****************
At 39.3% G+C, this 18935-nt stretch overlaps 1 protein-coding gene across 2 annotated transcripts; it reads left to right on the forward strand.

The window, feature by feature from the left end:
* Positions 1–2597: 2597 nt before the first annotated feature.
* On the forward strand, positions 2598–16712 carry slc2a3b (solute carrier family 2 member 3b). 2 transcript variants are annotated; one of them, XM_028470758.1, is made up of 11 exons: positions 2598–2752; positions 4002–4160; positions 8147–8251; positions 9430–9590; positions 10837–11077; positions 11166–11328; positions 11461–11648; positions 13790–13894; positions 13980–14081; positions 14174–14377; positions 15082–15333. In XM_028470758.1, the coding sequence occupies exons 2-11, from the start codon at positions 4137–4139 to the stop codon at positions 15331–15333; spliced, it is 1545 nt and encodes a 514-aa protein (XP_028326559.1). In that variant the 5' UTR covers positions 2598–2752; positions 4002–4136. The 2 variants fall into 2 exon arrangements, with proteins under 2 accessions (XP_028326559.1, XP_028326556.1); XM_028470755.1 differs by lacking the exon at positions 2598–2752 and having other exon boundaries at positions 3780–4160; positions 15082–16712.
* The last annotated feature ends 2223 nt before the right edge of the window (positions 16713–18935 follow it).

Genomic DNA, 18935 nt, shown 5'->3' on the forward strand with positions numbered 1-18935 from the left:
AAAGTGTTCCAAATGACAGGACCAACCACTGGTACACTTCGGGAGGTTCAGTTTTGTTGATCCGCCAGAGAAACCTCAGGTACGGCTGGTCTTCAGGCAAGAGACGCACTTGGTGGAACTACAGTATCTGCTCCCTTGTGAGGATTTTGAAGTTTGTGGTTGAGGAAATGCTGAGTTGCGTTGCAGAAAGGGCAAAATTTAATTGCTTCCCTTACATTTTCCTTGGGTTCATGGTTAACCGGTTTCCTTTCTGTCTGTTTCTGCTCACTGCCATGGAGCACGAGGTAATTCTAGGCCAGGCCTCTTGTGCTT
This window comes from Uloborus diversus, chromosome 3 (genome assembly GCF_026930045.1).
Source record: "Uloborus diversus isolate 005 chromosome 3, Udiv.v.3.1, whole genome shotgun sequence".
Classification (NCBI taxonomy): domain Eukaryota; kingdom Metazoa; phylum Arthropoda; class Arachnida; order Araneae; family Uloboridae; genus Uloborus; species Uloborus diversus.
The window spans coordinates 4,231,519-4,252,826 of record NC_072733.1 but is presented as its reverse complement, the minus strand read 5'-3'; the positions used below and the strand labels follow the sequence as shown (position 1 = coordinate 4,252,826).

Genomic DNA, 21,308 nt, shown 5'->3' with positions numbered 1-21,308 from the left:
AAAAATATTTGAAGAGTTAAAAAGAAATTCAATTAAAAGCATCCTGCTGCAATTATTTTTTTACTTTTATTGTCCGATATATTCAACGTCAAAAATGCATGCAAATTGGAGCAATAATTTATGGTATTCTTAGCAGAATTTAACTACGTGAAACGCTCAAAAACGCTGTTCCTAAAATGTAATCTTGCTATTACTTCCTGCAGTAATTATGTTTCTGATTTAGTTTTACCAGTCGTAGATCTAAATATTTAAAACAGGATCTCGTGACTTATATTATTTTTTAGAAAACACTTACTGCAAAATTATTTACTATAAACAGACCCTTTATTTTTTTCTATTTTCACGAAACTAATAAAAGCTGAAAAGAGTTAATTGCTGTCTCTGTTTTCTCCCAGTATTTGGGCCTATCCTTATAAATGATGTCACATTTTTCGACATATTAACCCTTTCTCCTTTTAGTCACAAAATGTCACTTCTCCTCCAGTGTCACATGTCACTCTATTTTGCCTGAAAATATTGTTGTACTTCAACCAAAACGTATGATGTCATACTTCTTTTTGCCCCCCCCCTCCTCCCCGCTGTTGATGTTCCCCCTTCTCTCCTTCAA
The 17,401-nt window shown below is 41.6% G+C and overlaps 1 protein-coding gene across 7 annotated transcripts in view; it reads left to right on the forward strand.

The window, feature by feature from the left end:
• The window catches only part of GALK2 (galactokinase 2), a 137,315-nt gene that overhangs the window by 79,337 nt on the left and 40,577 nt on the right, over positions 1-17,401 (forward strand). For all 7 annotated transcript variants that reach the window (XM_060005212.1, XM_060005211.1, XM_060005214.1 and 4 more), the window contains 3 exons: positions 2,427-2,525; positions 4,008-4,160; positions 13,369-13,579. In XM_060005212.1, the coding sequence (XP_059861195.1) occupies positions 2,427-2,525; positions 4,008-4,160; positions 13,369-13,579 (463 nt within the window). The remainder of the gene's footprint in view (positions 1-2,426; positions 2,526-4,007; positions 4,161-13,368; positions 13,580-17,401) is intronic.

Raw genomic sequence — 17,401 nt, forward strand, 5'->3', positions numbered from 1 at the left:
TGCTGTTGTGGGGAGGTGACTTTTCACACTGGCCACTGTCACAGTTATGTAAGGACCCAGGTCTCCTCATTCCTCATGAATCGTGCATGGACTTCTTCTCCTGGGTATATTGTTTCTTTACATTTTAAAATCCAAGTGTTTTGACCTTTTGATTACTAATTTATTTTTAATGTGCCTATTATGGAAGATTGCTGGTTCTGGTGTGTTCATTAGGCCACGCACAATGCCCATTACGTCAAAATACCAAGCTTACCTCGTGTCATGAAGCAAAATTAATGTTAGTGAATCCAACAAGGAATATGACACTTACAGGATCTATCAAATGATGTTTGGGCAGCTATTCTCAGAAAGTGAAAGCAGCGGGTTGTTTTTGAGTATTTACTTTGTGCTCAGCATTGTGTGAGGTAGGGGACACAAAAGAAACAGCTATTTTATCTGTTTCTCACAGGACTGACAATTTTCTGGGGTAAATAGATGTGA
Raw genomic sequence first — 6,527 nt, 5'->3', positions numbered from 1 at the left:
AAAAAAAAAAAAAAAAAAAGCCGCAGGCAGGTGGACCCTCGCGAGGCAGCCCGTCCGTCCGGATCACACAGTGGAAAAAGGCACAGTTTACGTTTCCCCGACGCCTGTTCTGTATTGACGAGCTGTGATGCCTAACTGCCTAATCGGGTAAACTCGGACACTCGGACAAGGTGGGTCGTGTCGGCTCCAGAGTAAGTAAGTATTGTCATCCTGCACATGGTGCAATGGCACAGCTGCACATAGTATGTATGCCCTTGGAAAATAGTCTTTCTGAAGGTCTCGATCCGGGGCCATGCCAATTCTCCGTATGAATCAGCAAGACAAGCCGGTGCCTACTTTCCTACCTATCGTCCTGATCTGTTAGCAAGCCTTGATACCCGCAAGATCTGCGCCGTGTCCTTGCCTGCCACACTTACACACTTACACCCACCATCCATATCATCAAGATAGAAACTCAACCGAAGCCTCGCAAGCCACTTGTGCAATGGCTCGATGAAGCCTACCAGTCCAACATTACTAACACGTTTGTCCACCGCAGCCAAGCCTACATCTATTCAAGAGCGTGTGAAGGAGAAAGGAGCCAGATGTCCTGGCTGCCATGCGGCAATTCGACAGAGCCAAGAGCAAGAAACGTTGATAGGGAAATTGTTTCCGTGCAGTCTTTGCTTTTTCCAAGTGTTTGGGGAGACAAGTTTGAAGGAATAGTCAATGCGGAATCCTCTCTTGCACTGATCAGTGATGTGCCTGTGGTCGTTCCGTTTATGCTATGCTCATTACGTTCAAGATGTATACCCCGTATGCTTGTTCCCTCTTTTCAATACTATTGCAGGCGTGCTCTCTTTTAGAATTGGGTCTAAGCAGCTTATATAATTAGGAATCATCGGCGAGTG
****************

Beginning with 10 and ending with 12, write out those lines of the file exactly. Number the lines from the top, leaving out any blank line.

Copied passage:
Classification (NCBI taxonomy): domain Eukaryota; kingdom Metazoa; phylum Arthropoda; class Arachnida; order Araneae; family Uloboridae; genus Uloborus; species Uloborus diversus.
The window spans coordinates 4,231,519-4,252,826 of record NC_072733.1 but is presented as its reverse complement, the minus strand read 5'-3'; the positions used below and the strand labels follow the sequence as shown (position 1 = coordinate 4,252,826).

Genomic DNA, 21,308 nt, shown 5'->3' with positions numbered 1-21,308 from the left: